Morphology And Phylogeny

The family Drosophilidae is divided into a number of genera, subgenera, species groups, and species subgroups; this system gives each species a "taxonomic address" that loosely defines relationships within the family. For example, D. melanogaster is placed in the genus Drosophila, subgenus Sophophora, and melanogaster species group and subgroup (Fig. 2). D. melanogaster is a typical drosophilid and possesses a number of the characteristics, such as red eyes and plumose arista, that delineate this family. Along with the other taxa in the melanogaster and obscura species groups, D. melanogaster bears a single sex comb on its first tarsal segment. These are 7 to 12 thickened setae (hairs), which are closely set in a row, or comb. The number and position of the setae diagnose D. melanogaster from all but the most closely related species.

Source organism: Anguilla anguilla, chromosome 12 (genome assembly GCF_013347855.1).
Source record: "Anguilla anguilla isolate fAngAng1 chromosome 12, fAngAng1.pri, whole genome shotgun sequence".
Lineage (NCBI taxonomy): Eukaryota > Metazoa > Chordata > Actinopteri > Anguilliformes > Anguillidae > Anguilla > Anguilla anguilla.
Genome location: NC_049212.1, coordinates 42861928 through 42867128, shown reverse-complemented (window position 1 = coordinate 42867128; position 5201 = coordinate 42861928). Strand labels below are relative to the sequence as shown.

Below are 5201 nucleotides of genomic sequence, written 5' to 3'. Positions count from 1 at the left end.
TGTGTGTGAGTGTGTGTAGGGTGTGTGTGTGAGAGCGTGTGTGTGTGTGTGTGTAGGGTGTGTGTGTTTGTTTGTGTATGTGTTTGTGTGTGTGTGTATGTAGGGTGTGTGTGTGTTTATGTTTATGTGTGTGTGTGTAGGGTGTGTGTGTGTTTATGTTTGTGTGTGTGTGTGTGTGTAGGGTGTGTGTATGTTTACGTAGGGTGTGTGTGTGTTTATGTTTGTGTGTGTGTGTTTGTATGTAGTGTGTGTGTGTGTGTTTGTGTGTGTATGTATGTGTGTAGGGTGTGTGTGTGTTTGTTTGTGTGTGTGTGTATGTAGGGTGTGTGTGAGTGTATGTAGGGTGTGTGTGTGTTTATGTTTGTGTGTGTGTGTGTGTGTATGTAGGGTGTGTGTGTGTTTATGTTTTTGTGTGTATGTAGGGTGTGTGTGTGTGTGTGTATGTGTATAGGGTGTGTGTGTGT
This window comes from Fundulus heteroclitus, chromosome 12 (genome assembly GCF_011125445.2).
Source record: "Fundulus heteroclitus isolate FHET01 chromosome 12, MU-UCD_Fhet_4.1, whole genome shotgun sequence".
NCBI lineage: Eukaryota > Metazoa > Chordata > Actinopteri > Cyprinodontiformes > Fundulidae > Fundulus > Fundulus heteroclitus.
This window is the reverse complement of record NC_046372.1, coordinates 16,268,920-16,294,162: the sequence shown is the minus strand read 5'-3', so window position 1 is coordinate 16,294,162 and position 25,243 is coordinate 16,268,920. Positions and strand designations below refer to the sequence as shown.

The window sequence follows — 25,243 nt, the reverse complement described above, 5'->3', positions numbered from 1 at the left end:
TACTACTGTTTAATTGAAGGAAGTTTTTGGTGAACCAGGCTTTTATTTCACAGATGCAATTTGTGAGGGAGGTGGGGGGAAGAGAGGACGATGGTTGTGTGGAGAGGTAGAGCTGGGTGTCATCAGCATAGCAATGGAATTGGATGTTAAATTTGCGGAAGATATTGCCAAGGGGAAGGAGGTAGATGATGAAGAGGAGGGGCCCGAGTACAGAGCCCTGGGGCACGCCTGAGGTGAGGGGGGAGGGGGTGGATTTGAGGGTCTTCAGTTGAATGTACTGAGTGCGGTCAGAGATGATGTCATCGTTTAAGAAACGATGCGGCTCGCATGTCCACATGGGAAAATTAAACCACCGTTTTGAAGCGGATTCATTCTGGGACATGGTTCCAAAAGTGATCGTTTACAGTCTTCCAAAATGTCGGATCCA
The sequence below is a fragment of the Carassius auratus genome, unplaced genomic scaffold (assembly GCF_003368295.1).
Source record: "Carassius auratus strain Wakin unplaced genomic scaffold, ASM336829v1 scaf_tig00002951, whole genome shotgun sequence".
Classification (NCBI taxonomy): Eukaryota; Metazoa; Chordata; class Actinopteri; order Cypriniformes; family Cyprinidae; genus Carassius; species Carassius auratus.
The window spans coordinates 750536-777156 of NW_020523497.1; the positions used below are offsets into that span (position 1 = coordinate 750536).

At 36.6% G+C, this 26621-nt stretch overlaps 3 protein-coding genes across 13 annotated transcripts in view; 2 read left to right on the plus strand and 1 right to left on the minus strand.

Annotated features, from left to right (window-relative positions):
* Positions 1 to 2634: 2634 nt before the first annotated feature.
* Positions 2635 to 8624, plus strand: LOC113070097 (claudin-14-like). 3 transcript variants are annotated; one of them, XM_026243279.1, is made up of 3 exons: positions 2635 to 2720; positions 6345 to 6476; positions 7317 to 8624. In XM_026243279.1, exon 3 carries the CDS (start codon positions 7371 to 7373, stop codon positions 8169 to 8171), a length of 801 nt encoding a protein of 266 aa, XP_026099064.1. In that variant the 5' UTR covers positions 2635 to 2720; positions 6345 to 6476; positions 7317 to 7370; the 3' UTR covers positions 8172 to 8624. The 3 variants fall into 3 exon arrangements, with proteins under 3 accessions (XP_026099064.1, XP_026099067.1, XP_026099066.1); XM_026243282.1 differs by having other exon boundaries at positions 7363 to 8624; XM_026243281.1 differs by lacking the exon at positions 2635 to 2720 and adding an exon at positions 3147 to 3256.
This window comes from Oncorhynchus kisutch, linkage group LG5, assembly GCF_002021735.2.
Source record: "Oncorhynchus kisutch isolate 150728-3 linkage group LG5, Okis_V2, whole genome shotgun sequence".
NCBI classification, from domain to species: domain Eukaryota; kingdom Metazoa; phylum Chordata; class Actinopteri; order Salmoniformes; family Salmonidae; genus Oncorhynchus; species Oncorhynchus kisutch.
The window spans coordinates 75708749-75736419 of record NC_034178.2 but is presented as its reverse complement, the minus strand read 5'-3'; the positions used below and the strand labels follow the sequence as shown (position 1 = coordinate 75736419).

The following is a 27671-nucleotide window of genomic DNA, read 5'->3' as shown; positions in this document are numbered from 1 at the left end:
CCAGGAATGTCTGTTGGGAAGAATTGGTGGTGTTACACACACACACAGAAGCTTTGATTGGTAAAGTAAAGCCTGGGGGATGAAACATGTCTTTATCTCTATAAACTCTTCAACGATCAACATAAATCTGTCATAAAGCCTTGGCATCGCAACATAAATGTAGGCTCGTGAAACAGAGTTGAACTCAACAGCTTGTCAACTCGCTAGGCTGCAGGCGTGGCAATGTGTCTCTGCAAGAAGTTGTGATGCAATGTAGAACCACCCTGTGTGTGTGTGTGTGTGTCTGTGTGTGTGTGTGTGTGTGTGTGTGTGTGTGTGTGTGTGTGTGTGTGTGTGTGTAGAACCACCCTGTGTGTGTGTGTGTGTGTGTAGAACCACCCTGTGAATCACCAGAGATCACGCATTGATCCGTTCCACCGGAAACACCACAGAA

Within the Afrotropical melanogaster species subgroup, D. melanogaster is most closely related to the triad of species containing D. simulans, D. sechellia, and D. mauritiana, the common ancestor of which is thought to have diverged between 2 and 3 mya. D. simulans, a closely related species that is also cosmopolitan, can be differentiated only by examining the characters of the male genitalia, namely the number of prensisetae and the shape of the epandrial lobes.

+ -12 other subgroups

8 species

D. erecta, D. melanogaster, D. mauritiana,

D. teissieri, D. yakuba

FIGURE 2 Placement of D. melanogaster within the family Drosophilidae. [Modified after Powell, J. R. (1997). "Progress and Prospects in Evolutionary Biology. The Drosophila Model." Oxford University Press, New York.]

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